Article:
Posts Tagged ‘Program for International Student Assessment’

Is the U.S. educational system failing?

December 11, 2019

My friend James in Texas e-mailed a link to a New York Times article on the latest results of the Program for International Assessment tests, which compare proficiency of students in 79 school systems around the world.

Overall the U.S. results didn’t seem to be that bad.  American children are in the middle of the pack of advanced nations in reading, somewhat below in math, but better overall than in the previous round of tests.  However, as the Times writer pointed out, there are disparities within the averages.

About a fifth of American 15-year-olds scored so low on the PISA test that it appeared they had not mastered reading skills expected of a 10-year-old, according to Andreas Schleicher, director of education and skills at the Organization for Economic Cooperation and Development, which administers the exam.

Those students, he said, face “pretty grim prospects” on the job market.

James is an architect.  He worked as a substitute school teacher in the 1980s, taught design and algebra in community colleges in the 2000s and is now working on a certificate to teach in high school.  These are his observations from two decades.

1. Detracking – all kids dumped into same classroom, no honors or remedial grouping, no separate special ed class, teacher now must do 5 or 6 different lessons simultaneously instead of one. Advanced kids are bored and essentially teaching themselves, while slower kids are perpetually lost and have stopped even pretending to care.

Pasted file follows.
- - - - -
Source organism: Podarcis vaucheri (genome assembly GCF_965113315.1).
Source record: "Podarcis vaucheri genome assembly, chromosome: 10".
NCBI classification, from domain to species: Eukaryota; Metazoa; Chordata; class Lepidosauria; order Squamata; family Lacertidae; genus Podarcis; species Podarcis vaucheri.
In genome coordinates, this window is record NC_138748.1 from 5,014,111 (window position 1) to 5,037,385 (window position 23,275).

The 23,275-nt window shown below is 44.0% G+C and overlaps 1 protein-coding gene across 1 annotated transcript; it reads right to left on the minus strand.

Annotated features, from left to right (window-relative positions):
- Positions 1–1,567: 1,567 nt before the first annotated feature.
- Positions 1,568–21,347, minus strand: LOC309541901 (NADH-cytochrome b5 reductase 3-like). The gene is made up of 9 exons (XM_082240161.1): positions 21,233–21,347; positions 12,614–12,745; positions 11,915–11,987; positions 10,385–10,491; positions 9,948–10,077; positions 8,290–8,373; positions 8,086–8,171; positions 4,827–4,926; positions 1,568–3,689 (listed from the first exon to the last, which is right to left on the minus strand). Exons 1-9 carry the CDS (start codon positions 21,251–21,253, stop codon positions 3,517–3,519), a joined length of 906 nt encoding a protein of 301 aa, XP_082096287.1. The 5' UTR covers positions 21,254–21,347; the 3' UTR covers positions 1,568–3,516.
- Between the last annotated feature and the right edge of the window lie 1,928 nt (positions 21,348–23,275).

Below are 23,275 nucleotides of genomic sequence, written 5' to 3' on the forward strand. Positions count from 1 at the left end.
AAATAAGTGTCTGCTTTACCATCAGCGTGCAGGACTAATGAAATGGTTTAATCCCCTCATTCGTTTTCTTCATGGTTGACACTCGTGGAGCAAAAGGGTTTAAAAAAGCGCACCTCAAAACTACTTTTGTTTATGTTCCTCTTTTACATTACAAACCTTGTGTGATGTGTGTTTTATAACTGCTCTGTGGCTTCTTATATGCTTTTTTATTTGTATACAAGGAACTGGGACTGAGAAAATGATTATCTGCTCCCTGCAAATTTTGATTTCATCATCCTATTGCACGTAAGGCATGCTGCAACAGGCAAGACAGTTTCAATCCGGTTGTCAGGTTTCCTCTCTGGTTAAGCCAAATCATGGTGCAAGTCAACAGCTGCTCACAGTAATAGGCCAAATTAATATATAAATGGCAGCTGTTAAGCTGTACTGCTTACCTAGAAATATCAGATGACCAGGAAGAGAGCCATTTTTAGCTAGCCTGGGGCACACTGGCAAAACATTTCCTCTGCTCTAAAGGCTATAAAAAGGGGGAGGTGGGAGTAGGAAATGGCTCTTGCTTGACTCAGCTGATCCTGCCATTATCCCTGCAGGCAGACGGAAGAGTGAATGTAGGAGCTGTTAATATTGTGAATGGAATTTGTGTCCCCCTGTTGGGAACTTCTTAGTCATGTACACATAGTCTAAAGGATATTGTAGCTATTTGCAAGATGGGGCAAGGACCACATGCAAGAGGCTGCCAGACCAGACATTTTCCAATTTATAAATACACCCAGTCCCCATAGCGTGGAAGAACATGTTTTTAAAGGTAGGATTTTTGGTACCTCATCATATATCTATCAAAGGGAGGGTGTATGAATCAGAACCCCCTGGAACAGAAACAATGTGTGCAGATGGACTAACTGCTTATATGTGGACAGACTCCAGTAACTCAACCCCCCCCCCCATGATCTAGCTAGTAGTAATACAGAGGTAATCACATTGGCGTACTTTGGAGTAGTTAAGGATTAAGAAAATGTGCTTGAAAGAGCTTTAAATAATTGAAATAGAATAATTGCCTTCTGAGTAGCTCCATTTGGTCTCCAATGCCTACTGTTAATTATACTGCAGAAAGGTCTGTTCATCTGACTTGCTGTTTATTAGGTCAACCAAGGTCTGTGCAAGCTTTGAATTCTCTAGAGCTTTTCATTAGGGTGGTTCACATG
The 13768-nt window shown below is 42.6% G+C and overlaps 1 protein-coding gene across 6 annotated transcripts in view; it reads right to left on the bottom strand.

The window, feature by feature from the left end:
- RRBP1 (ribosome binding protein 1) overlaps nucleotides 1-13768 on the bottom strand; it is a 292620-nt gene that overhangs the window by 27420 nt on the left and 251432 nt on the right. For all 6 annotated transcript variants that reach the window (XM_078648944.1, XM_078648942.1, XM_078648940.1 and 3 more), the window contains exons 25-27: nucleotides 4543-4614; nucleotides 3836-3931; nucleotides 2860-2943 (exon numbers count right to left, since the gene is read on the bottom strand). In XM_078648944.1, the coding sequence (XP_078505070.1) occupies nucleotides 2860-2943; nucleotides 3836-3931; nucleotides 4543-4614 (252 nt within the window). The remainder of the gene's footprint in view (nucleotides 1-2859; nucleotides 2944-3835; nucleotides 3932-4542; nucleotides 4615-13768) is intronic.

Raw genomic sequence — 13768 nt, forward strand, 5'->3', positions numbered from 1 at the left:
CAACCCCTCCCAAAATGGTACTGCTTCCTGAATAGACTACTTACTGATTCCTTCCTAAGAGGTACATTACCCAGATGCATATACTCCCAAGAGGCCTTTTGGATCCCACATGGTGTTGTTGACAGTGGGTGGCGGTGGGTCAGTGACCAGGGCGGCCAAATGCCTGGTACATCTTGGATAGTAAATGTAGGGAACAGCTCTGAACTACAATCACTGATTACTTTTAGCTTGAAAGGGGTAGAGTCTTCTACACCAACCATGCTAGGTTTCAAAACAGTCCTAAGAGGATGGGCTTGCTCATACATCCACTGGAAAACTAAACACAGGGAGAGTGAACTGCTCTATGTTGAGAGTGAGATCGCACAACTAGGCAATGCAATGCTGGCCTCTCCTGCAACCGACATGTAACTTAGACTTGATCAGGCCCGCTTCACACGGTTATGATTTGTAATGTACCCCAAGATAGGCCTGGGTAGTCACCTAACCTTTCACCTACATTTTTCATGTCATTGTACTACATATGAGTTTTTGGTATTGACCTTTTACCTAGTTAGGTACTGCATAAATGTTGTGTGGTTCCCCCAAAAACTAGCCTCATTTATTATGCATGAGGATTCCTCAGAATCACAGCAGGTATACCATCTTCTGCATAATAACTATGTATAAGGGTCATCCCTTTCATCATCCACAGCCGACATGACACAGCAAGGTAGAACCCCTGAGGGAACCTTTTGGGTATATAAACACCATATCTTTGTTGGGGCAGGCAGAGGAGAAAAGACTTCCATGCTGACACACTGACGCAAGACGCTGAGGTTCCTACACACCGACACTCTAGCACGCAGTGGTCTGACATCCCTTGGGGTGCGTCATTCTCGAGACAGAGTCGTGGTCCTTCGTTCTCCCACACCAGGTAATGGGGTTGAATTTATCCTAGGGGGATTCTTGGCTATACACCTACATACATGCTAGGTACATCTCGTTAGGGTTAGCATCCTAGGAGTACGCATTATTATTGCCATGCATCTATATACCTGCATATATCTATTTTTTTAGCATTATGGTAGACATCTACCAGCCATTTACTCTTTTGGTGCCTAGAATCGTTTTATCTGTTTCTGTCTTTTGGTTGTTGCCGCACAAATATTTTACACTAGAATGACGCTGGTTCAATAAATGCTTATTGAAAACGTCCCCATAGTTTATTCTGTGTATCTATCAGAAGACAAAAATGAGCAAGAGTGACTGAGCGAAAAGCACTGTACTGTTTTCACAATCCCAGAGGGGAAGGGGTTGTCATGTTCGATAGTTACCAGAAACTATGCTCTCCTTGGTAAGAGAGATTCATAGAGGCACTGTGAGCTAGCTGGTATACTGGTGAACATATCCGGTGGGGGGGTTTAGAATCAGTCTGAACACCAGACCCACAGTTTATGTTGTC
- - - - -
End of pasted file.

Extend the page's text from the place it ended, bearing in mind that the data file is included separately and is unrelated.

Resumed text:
2. No enforceable conduct standards – no consequences for anything, 2/3 of kids are basically feral, kids know teachers are powerless, with no administrative support, teachers given all responsibility for “classroom management” with zero actual authority, too busy being social workers and ringleaders instead of teaching.

3. Time theft – minimal lunchtime, no recess, obsessively timing every activity to the minute, weeks stolen for state testing, teachers’ weekends stolen for useless seminars and endless meetings. Kids can’t sustain attention enough to think deeply about anything, and teachers don’t have time to breathe, let alone teach.

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